In today's modern and busy world, finding happiness can seem challenging. Our lives are more stressful than ever and we have less time to relax and enjoy life. The recent shift in mainstream media becoming increasingly negative only helps to fuel our anxiety and wider unease, leading to greater misery and unhappiness.
Happiness is a state we all want to achieve, but is it even realistically possible to be upbeat and content the whole time? And what exactly is happiness? Would you consider it a way of life, a certain mood, or a state of mind? It's clear happiness levels fluctuate, but is there a way to increase or regulate them?
In fact, as most of us have probably realized by now, there’s no magic way to stay joyful all the time. However, there is some science behind the nature of happiness. Furthermore, once we understand this, we can develop our skills to find happiness and remain joyful for longer periods consistently. So, follow these 11 science-backed ways to increase your levels of joy and you should be able to see a positive difference in your daily well-being and discover deeper happiness more easily.
From staying social to practising gratitude: make these 11 changes to your life and start finding more happiness.
Science is clear on this one: you can find and maintain happiness through developing quality relationships. We humans are a social species and need regular contact. In fact, loneliness is proven to decrease levels of happiness and recent studies show it can even be as harmful to mortality as smoking 15 cigarettes a day. But don’t start adding random people on Facebook just yet: simply having many different acquaintances doesn’t lead to a boost in happiness levels: it’s the quality of those relationships that's key.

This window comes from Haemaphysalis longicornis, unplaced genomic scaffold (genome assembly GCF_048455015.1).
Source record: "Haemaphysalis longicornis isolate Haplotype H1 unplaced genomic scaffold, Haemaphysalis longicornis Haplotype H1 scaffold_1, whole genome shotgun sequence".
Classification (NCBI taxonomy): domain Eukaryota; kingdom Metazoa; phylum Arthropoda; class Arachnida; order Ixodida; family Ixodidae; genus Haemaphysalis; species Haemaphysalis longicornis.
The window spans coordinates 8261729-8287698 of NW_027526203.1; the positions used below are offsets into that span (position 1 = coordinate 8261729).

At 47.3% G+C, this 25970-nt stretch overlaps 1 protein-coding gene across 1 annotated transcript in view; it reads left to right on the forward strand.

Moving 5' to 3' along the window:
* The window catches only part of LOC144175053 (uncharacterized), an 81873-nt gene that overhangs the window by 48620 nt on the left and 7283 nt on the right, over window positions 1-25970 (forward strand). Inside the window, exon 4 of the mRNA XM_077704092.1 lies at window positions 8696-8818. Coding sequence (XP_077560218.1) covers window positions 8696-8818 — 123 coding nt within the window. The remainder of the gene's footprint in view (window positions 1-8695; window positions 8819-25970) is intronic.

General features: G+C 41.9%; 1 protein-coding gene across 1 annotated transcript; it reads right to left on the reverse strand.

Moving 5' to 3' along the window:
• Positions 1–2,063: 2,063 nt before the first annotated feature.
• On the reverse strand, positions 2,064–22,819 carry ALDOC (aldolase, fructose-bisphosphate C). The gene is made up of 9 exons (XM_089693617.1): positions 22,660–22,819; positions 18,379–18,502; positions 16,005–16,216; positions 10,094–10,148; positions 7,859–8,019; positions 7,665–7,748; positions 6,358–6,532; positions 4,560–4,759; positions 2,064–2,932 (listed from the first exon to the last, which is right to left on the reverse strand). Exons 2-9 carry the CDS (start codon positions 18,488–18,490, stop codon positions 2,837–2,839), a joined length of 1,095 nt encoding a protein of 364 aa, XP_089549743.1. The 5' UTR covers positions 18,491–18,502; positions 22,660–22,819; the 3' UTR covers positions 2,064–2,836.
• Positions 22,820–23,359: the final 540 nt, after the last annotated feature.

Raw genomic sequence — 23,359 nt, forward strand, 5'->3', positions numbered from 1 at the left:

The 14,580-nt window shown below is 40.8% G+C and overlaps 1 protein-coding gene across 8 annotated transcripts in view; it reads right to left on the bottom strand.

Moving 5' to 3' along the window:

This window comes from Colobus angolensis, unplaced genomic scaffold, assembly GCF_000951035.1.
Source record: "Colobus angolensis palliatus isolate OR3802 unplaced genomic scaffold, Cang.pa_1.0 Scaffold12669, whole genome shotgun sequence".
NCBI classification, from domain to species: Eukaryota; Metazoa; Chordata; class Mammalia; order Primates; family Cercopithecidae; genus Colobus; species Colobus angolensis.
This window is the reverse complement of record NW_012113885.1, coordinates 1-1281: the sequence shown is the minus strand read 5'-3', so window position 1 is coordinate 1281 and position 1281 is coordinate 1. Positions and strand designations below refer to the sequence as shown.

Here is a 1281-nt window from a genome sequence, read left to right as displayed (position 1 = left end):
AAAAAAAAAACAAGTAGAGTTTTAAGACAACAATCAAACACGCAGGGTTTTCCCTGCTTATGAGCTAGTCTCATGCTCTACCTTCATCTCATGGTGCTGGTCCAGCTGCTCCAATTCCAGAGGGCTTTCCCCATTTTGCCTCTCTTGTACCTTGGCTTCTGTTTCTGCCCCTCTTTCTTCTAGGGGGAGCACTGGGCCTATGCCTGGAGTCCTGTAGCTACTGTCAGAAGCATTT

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In a landmark 75-year, multigenerational study, Robert Waldinger measured happiness levels in people from Boston’s poorest neighborhoods. He found that the most joyful were those with high-quality social connections. Lonely people were less happy and, significantly, had poorer health. Having a relationship with a stable and consistently caring person made the difference. So, take time to nurture more meaningful relationships with the people you love while also eliminating toxic friendships.
Build your bliss: find happiness by staying close to great friends
Buddhist Thích Nhất Hạnh once wrote: “Sometimes your joy is the source of your smile, but sometimes your smile can be the source of your joy.”’ In fact, studies have shown that smiling and other external expressions work as a continual feedback loop, helping to reinforce our internal emotions.
Psychological scientists from the University of Kansas conducted a study in which they assessed the impact of smiling on one’s physical and mental state. They came to the conclusion that making yourself smile can help lower your heart rate during stressful activities.
So, smiling even when we feel down or unhappy can actually makes us feel happier. Furthermore, try smiling at strangers, too: studies shows that happiness really is contagious, so you may just get a friendly grin back that lifts you up! This is an easy practical tip which can help you in finding happiness on a daily basis.